The Chamber Choir is the premier choral ensemble in KU's music and dance department. The choir has sung at national and regional conventions and has toured throughout the United States, South America and Europe.

Random Harmony was founded in November 2000 by Olathe senior Shaun Whisler, bass, and Perry senior Michael Brown, baritone. With Eudora senior Josh Abel, tenor, and Douglass senior Dustin Peterson, lead, the group has competed at the international and regional levels of the Society for the Preservation and Encouragement of Barbershop Quartet Singing in America.

For more information, call 864-3436.

Dance company aha! to perform at arts center

Aha! dance theatre, a dance company whose mission is to awaken the creative spirit through dance, will perform "Here and Gone" at 8 p.m. Friday and Saturday at the Lawrence Arts Center, 940 N.H.

Highlights of the performance include "The Attenders" and "Tantrum," two pieces by artistic director Susan Rieger.

"The Attenders" involves a trio, connected to a soloist by several long braids. The soloist, who is representing the final moments of her life, moves freely as the attenders keep her free of entanglements. "Tantrum" was choreographed to a composition by the same name. In the middle section, a soloist performs on a bed of salt.

Admission is $12 in advance, $15 at the door and $10 for seniors and students.

For more information, call 843-2787.

Percussion ensemble to perform at church

Baldwin -- Ethos, a four-member percussion ensemble from New York, will perform at 7:30 p.m. Thursday at Baldwin First United Methodist Church, 704 Eighth St.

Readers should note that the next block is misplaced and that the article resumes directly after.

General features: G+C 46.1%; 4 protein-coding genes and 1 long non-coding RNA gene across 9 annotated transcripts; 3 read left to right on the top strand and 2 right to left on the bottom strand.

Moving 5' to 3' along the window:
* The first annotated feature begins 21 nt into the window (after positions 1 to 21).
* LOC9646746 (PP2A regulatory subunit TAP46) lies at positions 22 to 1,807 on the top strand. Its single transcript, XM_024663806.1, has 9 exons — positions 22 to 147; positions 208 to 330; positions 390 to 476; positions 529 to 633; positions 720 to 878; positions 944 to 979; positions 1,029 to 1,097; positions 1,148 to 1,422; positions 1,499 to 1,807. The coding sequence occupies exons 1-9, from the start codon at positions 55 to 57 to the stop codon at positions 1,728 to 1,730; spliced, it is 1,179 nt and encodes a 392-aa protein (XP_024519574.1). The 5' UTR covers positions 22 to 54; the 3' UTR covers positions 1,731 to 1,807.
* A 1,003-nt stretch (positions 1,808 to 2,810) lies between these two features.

The group features Guatemalan marimba music, Japanese Taiko drumming and contemporary pieces.

Admission for the Baker University Artist and Lecture Series event is $10 for adults and $5 for children.

Sculptor to discuss art at Spencer Museum

African-American sculptor Renee Stout will speak about her art at 7 p.m. Thursday at the Spencer Museum of Art auditorium.

The event is free and open to the public.

Stout's contemporary assemblages reflect and refract influences of community, ancestry, African art and aesthetics.

Stout, a Junction City native and Washington D.C. resident, finds artistic direction and visual inspiration in the belief systems of various African people and their New World descendants.

Tenor to sing concert at community college

Overland Park -- New York tenor David Adams will perform in concert at noon Monday in the Recital Hall of the Carlsen Center at Johnson County Community College.

The event, part of the Ruel Joyce Recital Series featuring Kansas City artists, is free.